The Not-So-Sweet Truth About Honey Scams

Get the latest buzz on honey scams: Internet Scambusters #667

The taste of honey won’t be sweet if it turns out you bought a scam product.

Even if you buy the genuine product from your local supermarket, it may not be as nutritious as you thought it was.

We explain the ins and out of honey scams and deceptive labeling in this week’s issue.

Before we begin, you may want to spend a moment looking at this week’s most popular articles from our other sites:

The Jury Duty Scam, and How to Avoid It: Let’s take a closer look at the jury duty scam and how to keep your credit card information safe.

Overcoming Popular Myths About Bullying, Part I: Watch out for these three myths about bullying in the first of an enlightening two-part article.

Fall Berry Growing for the Home Gardener: Find out about the advantages of berry growing in the fall – mostly for the dessert possibilities!

Healthy Snacks: Getting Nutrients Between Meals: Read on to find out if it is better to have 3 meals and no snacks, or 6 small meals a day?

Now, here we go…

The Not-So-Sweet Truth About Honey Scams

To many people, honey is a superfood with all manner of health-giving properties.

But to scammers, it’s a golden opportunity (literally!) to make money by selling fake products at inflated prices.

Not only that. Even legitimate products may not be all they seem, especially if you don’t read the label carefully.

Let’s take a look at that issue first.

Filtered Honey

Research from a couple of years back revealed that three quarters of honey sold at supermarkets and grocery stores has gone through a process called ultra-filtration.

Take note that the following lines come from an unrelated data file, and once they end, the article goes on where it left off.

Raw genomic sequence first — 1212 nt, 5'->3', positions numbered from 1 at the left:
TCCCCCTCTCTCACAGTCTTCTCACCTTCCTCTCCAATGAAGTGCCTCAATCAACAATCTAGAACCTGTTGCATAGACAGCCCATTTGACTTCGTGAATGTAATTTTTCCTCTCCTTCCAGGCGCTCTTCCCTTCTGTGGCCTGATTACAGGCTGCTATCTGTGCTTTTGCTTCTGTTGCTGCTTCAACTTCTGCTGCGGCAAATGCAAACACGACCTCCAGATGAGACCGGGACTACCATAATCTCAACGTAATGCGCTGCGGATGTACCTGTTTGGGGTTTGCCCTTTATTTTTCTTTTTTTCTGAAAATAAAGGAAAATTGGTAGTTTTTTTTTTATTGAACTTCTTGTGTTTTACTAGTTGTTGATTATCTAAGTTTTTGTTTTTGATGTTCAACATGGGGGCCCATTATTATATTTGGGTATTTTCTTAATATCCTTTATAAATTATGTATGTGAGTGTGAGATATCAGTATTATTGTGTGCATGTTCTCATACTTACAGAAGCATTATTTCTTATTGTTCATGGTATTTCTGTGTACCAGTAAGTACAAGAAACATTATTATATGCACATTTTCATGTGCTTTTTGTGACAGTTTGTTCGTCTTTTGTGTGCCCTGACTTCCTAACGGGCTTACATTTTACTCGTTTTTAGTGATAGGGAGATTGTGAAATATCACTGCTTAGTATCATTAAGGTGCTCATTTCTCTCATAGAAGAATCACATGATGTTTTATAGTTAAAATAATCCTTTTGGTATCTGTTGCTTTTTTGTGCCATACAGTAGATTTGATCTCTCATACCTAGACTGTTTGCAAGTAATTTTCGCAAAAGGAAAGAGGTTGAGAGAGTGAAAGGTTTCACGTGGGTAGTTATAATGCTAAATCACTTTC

The aim is to filter out impurities but, in the process, this type of filtration also removes pollen, which some people believe is a key ingredient of honey because of its antioxidant properties.

Sometimes, food experts believe the pollen is also being removed so the true sources of the honey cannot be identified.

Other important beneficial elements may also be removed during filtration.

Oftentimes, labels do not make clear that the honey has been filtered.

Chinese Imports

This is important because, as we reported in an earlier issue about food scams, Seafood Fraud: What’s Really On Your Dish?, cheap honey is being imported from China and then relabeled, rerouted via India or otherwise disguised in order to get around import restrictions.

Up to one third of the honey on sale in the U.S. may be from China, some of which is adulterated and often on sale at cut prices.

Indeed, some Chinese imports may be hazardous to your health, containing banned chemicals and antibiotics.

Other scams originating in China include the use of sugar water, corn syrup or other sweeteners, which are mixed in with real honey to “bulk out” the product.

Fake Manuka

One of the most sought after and costly types of honey is Manuka, which comes almost exclusively from the pollen and nectar of New Zealand’s Manuka trees.

It is said to have powerful anti-bacterial properties.

According to press reports, the islands’ Manuka industry produces around 3,000 tons of honey per year, yet annual sales are said to be around 9,000 tons!